THE Cebu City Government has been utilizing and occupying a building owned by the Metropolitan Cebu Water District (MCWD) located across the Cebu City Hall for more than five months.
However, since both parties have yet to agree on the lease rates, the City has not paid any rent, according to MCWD board of directors chairman Jose Daluz III.
If an agreement is not reached by the end of January, Daluz said they may be forced to send a demand letter to the City to vacate the building.
“No payment yet. We will remove them already,” Daluz told SunStar Cebu on Sunday, Jan. 7, 2024.
He assured that they will follow the legal process in removing the City Hall departments that are occupying the building.
According to the City’s Public Information Office Facebook page, the City opened a satellite office at the MCWD-owned building on July 21, 2023.
In earlier reports of SunStar Cebu, City Administrator Collin Rosell said all offices under the executive department that were housed in the legislative building, but are not policy-determining offices, would be transferred to the satellite office.
These included the Division for the Welfare of the Urban Poor and the City Hospitalization Assistance Management Program, among others.
In a report published by SunStar Cebu last August, the MCWD proposed a monthly rental rate of P700,000, a far cry from the City’s proposal of P200,000.
The MCWD earlier said they came up with the amount based on the standard set by the Commission on Audit Circular 88-282-A, or the Uniform Standards/Guidelines to Determine the Reasonableness of the Terms and Rental Rates of Lease Contracts for Private or Government Buildings/Spaces.
Daluz said there were ongoing talks up to last December to come up with an agreement on lease rates, deposits and other lease terms, but to no avail.
“I think it’s futile because the price, deposits and other term, until now we cannot agree so it’s better to remove them,” Daluz said on Sunday, referring to the negotiations.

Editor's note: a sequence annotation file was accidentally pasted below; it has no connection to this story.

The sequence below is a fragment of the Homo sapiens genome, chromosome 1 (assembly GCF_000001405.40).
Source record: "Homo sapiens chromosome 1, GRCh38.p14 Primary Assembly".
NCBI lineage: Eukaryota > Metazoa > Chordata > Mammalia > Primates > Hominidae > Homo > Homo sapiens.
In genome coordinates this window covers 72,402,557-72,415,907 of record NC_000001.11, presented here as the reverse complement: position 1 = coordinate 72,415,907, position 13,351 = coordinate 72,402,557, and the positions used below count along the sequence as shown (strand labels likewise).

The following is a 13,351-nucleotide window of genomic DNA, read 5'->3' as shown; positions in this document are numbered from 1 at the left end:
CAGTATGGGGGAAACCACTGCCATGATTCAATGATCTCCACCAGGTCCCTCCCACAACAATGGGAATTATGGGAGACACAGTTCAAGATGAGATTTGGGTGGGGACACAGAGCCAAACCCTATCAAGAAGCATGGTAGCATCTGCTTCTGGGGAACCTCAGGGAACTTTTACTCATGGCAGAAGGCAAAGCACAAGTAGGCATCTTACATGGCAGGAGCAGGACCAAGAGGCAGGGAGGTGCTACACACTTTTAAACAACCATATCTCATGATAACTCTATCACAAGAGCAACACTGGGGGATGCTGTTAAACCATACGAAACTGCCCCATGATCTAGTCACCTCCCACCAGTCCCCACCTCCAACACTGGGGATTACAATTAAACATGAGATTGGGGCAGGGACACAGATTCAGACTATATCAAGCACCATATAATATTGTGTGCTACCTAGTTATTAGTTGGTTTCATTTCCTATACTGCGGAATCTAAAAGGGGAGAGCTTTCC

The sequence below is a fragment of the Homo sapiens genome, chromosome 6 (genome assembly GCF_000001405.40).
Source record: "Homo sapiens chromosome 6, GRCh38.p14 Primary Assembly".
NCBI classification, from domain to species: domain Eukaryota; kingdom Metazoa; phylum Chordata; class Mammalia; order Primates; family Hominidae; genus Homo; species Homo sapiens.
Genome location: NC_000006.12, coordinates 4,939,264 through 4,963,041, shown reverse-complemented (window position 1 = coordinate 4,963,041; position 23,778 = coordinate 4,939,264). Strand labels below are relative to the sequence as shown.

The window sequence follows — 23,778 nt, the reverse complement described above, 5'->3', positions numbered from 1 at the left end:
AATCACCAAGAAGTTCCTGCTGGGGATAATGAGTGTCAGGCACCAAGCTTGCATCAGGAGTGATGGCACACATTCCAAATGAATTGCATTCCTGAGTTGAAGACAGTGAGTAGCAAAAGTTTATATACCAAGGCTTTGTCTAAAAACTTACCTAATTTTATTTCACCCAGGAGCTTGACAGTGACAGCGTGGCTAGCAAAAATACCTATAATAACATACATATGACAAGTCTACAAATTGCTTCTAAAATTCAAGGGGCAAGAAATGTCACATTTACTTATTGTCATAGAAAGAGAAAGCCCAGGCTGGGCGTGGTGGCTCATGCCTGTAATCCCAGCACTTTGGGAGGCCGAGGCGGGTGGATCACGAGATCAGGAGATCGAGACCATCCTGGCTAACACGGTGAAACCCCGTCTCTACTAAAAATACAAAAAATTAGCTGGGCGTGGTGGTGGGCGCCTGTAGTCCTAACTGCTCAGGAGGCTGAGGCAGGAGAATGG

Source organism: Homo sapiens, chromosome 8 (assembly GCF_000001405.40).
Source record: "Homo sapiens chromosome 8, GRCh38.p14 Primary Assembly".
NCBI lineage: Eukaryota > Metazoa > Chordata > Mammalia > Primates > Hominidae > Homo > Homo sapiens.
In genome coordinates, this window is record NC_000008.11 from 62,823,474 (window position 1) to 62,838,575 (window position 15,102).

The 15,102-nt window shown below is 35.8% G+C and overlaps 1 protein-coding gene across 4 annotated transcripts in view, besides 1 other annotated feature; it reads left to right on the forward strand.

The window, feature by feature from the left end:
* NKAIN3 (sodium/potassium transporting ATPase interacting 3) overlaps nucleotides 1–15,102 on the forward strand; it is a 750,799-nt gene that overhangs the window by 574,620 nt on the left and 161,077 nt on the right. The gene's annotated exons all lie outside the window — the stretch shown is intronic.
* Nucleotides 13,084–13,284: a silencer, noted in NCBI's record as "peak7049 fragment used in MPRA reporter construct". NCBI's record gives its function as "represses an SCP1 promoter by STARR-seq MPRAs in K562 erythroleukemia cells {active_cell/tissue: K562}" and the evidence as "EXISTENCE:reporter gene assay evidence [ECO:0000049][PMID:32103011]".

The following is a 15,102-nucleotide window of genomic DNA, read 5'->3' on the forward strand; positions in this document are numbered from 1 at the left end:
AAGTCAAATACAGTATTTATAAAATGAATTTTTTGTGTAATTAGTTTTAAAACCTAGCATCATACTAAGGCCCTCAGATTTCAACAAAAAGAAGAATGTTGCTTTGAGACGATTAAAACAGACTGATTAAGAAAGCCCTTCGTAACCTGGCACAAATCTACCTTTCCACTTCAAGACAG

Rosell, in a phone interview on Sunday, said any demands or transactions with the City should be put into writing, considering the City will be using the public’s money to pay MCWD.
Rosell said that if there is an ongoing negotiation between the two government entities, the matter should then be settled by representatives of both parties, and not through a media interview.
“If that’s about payment. I’d like to quote certain provisions of the law, ‘no demand, no delays.’ So it should be in writing, especially that’s not our money, it’s the public’s money,” he said.
He said “it is the right time to finalize whatever needs to be finalized,” but he did not elaborate.
MCWD, in an earlier statement, said it made three written follow-ups to the City dated June 2, June 13 and June 23.
MCWD said the City responded on July 5 with lawyers Luigine Christi Chan and Lyndon Bernardo Basan stating that “the terms and conditions in the Draft Contract of Lease are in accordance with the law, morals, public policy and good customs.”
However, MCWD said it received an email from the mayor’s office on July 24 containing the City’s counterproposal of the P200,000 rental rate made through lawyer John Michael Lequigan.
The MCWD-owned building was occupied by a retailer for 15 years. When the latter’s contract expired in September 2021, MCWD did not renew it.
The management of the water district intended to repurpose the building and use a portion for customer care and teller offices, but decided not to implement any refurbishing works since the contract of the retail store had a stipulation that it would restore the building.
Last Aug. 11, Jundel Bontuyan filed criminal and administrative complaints before the Office of the Ombudsman against Mayor Michael Rama, Rosell, Department of General Services head Rolando Ardosa and Local School Board officer-in-charge Kristian Hassamal over the City Hall’s use of MCWD-owned building.
Bontuyan, manager of the Cebu City Sports Center during the time of the late mayor Edgardo Labella, accused them of wasting public funds by renovating the MCWD-owned building despite the lack of a contract.
The complainant said city officials violated Section 41 of Presidential Decree 447, or the Decree of Local Fiscal Administration, as well as Republic Act 9184, or the Government Procurement Reform Act.
As for Daluz, he has been at odd with City Hall since Mayor Rama moved for his ouster from MCWD last May.
Rama appointed retired military general Melquiades Feliciano, lawyer Aristotle Batuhan and businessman Nelson Yuvallos last Oct. 31 to replace Daluz, Miguelito Pato and Jodelyn May Seno.
The Rama-appointed board members then elected Feliciano to be their chairman, hence replacing Daluz.
Daluz, Pato and Seno have since refused to step down from the MCWD board.